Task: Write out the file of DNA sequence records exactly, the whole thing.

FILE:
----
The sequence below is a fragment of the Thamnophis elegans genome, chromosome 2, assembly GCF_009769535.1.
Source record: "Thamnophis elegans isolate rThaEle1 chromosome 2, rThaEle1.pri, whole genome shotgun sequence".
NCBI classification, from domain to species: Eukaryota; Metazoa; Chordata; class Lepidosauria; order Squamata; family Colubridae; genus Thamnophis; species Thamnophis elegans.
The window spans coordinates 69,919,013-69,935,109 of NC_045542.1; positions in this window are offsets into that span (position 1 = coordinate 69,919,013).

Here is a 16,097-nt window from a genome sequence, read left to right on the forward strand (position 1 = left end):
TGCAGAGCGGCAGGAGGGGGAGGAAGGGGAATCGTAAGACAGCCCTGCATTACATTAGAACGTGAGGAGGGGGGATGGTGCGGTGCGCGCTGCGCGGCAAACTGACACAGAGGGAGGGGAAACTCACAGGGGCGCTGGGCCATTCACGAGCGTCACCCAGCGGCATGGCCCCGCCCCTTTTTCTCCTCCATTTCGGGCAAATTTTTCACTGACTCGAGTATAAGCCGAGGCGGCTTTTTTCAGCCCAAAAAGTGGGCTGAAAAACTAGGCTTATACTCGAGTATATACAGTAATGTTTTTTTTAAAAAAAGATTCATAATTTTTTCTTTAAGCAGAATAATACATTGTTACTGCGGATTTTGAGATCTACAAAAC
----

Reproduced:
The sequence below is a fragment of the Thamnophis elegans genome, chromosome 2, assembly GCF_009769535.1.
Source record: "Thamnophis elegans isolate rThaEle1 chromosome 2, rThaEle1.pri, whole genome shotgun sequence".
NCBI classification, from domain to species: Eukaryota; Metazoa; Chordata; class Lepidosauria; order Squamata; family Colubridae; genus Thamnophis; species Thamnophis elegans.
The window spans coordinates 69,919,013-69,935,109 of NC_045542.1; positions in this window are offsets into that span (position 1 = coordinate 69,919,013).

Here is a 16,097-nt window from a genome sequence, read left to right on the forward strand (position 1 = left end):
TGCAGAGCGGCAGGAGGGGGAGGAAGGGGAATCGTAAGACAGCCCTGCATTACATTAGAACGTGAGGAGGGGGGATGGTGCGGTGCGCGCTGCGCGGCAAACTGACACAGAGGGAGGGGAAACTCACAGGGGCGCTGGGCCATTCACGAGCGTCACCCAGCGGCATGGCCCCGCCCCTTTTTCTCCTCCATTTCGGGCAAATTTTTCACTGACTCGAGTATAAGCCGAGGCGGCTTTTTTCAGCCCAAAAAGTGGGCTGAAAAACTAGGCTTATACTCGAGTATATACAGTAATGTTTTTTTTAAAAAAAGATTCATAATTTTTTCTTTAAGCAGAATAATACATTGTTACTGCGGATTTTGAGATCTACAAAAC